It has raised philosophical debates and questions by revealing different factors of attaining knowledge, including synthesis, analysis, comparison, deduction, introspection, retrospection etc. Among six Hindu Darshanas- Nyaya, Vaisesika, Mimamsa, Vedanta, Samkhya and Yoga; first four do not follow chronology above but they all matter all the vedic Upanisads as Sruti (a timeless revealed knowledge). Rest of the two Darshana Sankhya and Yoga are normally regarded as supporting the vedas.  

The fundamental Upanishads were inscribed from about 900 to 300 BCE. The inscription of other different minor continued.  It has been found that hundreds of other texts with the name ‘Upanisad’.  Although test denoted as ‘Upanisad’ have been continued to compose up till the present time, the majority of the texts were composed between the 2nd and 15th centuries. Scholars have set these books in different groups corresponding to common themes, such as Saiva Upanisad ( Upanisad on Lord Shiva), Yoga Upanisad, Vaisnava Upanisad (Upanisad on God Vishnu), Samnyasa Upanisad (Upanisad on renunciation) etc.  

Some Topics Covered by Upanishad

Among the widely discussed topics in Upanishad, Atma (Soul, the self) is one of the most important topics. The lexical meanings of Atma have covered a broad range including ‘breath’, ‘spirit’, and ‘body’. After the evolution of Upanishad, its meanings elaborated in various words like- an essence, a life-force, consciousness, energy, or ultimate reality.

A well-known teaching has been found in Chandogya Upanishad. A character, Udayakala Aruni, explains to his son Svetaketu that one can know Universal material substance from particular stuff. For example- by means of something made up of clay, one can know clay entirely; by means of an ornament made from gold, one can know the gold; by means of a needle; one can know iron etc

Objects are not created from anything but transform from one matter to another. Creation is influenced from ‘Satkaaryavaada’ theory which means the theory of cause and effects. Udayakala continued his explanation comparing a series of conclusion with experimentally observable natural process to reveal that the self is a metaphysical schema present in all living beings.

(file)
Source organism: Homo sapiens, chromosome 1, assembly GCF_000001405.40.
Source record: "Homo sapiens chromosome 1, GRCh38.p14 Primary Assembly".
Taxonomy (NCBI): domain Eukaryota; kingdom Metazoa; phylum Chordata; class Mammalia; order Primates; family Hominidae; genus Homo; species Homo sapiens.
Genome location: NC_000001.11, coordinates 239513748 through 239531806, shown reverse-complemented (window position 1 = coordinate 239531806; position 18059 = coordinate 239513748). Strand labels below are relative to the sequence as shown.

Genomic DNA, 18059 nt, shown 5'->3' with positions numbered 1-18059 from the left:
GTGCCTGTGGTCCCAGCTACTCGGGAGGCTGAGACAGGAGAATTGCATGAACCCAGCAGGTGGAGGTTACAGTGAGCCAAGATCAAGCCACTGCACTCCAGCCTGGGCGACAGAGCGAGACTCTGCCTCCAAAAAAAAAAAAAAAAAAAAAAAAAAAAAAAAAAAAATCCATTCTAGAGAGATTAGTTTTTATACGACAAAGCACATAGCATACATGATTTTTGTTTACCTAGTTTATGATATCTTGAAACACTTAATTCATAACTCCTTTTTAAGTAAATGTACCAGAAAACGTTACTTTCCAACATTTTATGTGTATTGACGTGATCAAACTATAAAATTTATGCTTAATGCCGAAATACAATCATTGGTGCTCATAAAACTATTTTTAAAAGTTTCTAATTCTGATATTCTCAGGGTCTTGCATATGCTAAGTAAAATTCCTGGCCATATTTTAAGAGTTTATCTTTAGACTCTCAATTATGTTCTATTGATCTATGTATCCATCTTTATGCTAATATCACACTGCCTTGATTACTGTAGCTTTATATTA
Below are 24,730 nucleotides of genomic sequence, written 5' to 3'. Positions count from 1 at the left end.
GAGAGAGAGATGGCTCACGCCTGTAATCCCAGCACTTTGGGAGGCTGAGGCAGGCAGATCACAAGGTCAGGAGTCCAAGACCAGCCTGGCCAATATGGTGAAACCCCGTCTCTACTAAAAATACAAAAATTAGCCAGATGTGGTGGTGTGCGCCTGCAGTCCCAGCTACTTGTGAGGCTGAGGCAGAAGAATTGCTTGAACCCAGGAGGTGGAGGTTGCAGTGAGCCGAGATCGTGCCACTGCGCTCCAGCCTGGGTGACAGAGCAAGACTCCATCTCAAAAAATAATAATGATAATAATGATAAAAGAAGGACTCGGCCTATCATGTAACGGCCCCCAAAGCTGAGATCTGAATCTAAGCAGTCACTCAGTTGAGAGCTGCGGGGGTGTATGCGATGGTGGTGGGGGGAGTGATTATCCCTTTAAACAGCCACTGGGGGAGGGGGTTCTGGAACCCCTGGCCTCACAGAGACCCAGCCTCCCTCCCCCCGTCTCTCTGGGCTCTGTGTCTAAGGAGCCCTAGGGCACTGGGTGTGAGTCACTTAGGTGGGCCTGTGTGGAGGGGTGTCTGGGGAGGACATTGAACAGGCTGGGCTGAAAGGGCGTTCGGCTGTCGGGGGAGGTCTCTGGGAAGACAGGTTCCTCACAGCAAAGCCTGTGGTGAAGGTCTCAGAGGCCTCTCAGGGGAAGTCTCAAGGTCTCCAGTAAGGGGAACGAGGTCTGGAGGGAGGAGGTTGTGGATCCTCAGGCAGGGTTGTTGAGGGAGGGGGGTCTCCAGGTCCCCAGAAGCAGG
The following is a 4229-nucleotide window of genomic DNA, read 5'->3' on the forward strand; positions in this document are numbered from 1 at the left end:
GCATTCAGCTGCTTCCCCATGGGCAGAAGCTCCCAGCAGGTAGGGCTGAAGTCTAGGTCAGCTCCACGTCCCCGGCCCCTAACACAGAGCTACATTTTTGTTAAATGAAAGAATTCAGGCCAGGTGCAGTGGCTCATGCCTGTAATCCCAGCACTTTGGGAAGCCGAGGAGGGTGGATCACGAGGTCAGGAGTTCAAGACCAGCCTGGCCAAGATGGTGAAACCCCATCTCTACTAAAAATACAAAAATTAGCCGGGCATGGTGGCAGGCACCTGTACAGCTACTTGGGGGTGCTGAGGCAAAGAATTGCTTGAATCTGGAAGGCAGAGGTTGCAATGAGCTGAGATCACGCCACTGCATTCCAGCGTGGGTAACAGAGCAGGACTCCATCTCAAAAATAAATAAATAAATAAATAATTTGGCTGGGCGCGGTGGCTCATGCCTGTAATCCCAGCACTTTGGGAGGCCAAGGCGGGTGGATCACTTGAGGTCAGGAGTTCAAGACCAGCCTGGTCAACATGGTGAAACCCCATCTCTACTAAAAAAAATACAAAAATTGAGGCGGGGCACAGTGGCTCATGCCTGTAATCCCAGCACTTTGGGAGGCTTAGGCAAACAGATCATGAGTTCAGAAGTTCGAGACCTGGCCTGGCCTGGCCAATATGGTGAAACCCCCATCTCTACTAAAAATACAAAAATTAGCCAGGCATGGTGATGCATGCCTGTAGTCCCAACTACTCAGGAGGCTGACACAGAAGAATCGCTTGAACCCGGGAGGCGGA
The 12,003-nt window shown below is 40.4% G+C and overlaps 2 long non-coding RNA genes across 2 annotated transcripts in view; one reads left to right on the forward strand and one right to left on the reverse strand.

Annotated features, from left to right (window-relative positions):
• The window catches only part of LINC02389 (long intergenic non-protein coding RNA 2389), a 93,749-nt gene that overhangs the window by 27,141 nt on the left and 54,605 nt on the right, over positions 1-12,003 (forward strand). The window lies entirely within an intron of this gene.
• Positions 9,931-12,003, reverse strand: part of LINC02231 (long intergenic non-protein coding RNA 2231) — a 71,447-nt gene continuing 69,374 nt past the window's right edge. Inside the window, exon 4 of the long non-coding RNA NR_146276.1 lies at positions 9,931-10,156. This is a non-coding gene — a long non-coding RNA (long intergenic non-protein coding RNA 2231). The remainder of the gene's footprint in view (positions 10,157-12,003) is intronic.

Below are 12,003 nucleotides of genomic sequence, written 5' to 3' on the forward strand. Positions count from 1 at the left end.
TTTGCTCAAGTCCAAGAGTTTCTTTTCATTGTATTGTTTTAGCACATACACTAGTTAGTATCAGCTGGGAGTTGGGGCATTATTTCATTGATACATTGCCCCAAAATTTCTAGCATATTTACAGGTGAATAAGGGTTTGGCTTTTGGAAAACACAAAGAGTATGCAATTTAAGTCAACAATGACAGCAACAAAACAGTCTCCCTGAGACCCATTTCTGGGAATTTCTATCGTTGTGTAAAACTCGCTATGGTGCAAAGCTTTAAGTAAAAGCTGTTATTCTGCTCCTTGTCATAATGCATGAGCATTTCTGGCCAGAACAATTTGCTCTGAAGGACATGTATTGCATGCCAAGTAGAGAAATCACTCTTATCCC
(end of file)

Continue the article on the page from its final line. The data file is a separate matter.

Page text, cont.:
For that, he used honey as an example. Bees collect it from the different sources and gather together to make an undifferentiated whole.  Similarly water flowing from different rivers and cannels form the ocean without and distinction. The banyan tree cannot be seen in the seed.

The dissolved salt in the water cannot be seen. Likewise, the self, pervaded in the human body cannot be seen.  The phrase “you are that” (tat avam asi) is frequently used by Udayakala to explain that the soul (self) actuates the same way in him as it operates in all creatures.

The self is both tenor that connects the part with the Absolute and the eternal that remains static even while taking different forms or shapes. In this way, Udayakal explains about the self to his son as a life force that animates all creatures. Thus, the various subject matters have been discussed in Upanishad. 

Sirsasana (Head Standing pose)

Sirsasana (Head Standing pose)

Sirsa means head in the Sanskrit language so Sirsasana means head standing pose. This pose is regarded as the king of all poses.

Steps to do Sirsasansa

1.      Set yourself in the Bajrasana and bend forwards.

2.      Set your hands up-to-the elbow and head on the ground.

3.      Put your head on your intertwined fingers.

4.      Move your body forward and lift your buttocks up so that your torso becomes 90 degrees to the ground.

5.      Slowly bend your knees and try to lift up your legs.

6.      Lift your legs towards up by bending your knees.

7.      Now make strait your both legs.

8.      Stay in this pose at least for 15 seconds.

9.      Slowly reverse the action what you did when you went up and rest in sometimes in Sasankasana.

Benefits of Sirsasana

1.      This asana is useful for the healthy brain.

2.      This yoga helps with headache and migraine.

3.      It is useful for diabetes.

4.      It is also helpful for the thyroid problem.

5.      It increases our brain power.

6.      It is useful to get rid of hair fall.

7.      It is very useful for anxiety.

8.      It improves our eye vision.


1.      You don’t have to do this pose if you are suffering from the back problem.

2.      You should avoid this pose if you have a headache and high blood pressure.

3.      If you have neck pain and low-blood pressure you have to apply special precautions while you do this yoga. For that, you have to consult with your yoga teacher.

4.      You don’t have to do this yoga if you have the heart problem.